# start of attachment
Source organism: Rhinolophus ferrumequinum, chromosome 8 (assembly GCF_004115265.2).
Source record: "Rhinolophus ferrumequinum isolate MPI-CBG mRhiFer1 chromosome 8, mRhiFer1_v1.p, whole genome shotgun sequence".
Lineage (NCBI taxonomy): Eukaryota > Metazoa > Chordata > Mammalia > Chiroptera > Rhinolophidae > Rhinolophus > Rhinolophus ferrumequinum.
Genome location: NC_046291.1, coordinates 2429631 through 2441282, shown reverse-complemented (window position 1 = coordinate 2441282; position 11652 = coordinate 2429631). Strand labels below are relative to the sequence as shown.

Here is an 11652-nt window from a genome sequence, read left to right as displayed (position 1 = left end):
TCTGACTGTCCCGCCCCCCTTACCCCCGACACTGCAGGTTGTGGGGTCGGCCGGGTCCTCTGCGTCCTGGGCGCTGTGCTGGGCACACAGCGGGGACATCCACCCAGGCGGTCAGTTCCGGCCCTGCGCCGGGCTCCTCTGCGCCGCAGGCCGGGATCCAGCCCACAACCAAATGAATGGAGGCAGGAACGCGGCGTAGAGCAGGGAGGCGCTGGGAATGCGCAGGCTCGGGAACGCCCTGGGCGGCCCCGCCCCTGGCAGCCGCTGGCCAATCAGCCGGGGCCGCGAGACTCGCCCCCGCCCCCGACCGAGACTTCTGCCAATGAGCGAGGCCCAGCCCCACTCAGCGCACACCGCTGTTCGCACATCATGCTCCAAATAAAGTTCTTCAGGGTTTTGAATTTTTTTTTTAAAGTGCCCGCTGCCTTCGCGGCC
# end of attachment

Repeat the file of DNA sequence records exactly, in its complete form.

Source organism: Rhinolophus ferrumequinum, chromosome 8 (assembly GCF_004115265.2).
Source record: "Rhinolophus ferrumequinum isolate MPI-CBG mRhiFer1 chromosome 8, mRhiFer1_v1.p, whole genome shotgun sequence".
Lineage (NCBI taxonomy): Eukaryota > Metazoa > Chordata > Mammalia > Chiroptera > Rhinolophidae > Rhinolophus > Rhinolophus ferrumequinum.
Genome location: NC_046291.1, coordinates 2429631 through 2441282, shown reverse-complemented (window position 1 = coordinate 2441282; position 11652 = coordinate 2429631). Strand labels below are relative to the sequence as shown.

Here is an 11652-nt window from a genome sequence, read left to right as displayed (position 1 = left end):
TCTGACTGTCCCGCCCCCCTTACCCCCGACACTGCAGGTTGTGGGGTCGGCCGGGTCCTCTGCGTCCTGGGCGCTGTGCTGGGCACACAGCGGGGACATCCACCCAGGCGGTCAGTTCCGGCCCTGCGCCGGGCTCCTCTGCGCCGCAGGCCGGGATCCAGCCCACAACCAAATGAATGGAGGCAGGAACGCGGCGTAGAGCAGGGAGGCGCTGGGAATGCGCAGGCTCGGGAACGCCCTGGGCGGCCCCGCCCCTGGCAGCCGCTGGCCAATCAGCCGGGGCCGCGAGACTCGCCCCCGCCCCCGACCGAGACTTCTGCCAATGAGCGAGGCCCAGCCCCACTCAGCGCACACCGCTGTTCGCACATCATGCTCCAAATAAAGTTCTTCAGGGTTTTGAATTTTTTTTTTAAAGTGCCCGCTGCCTTCGCGGCC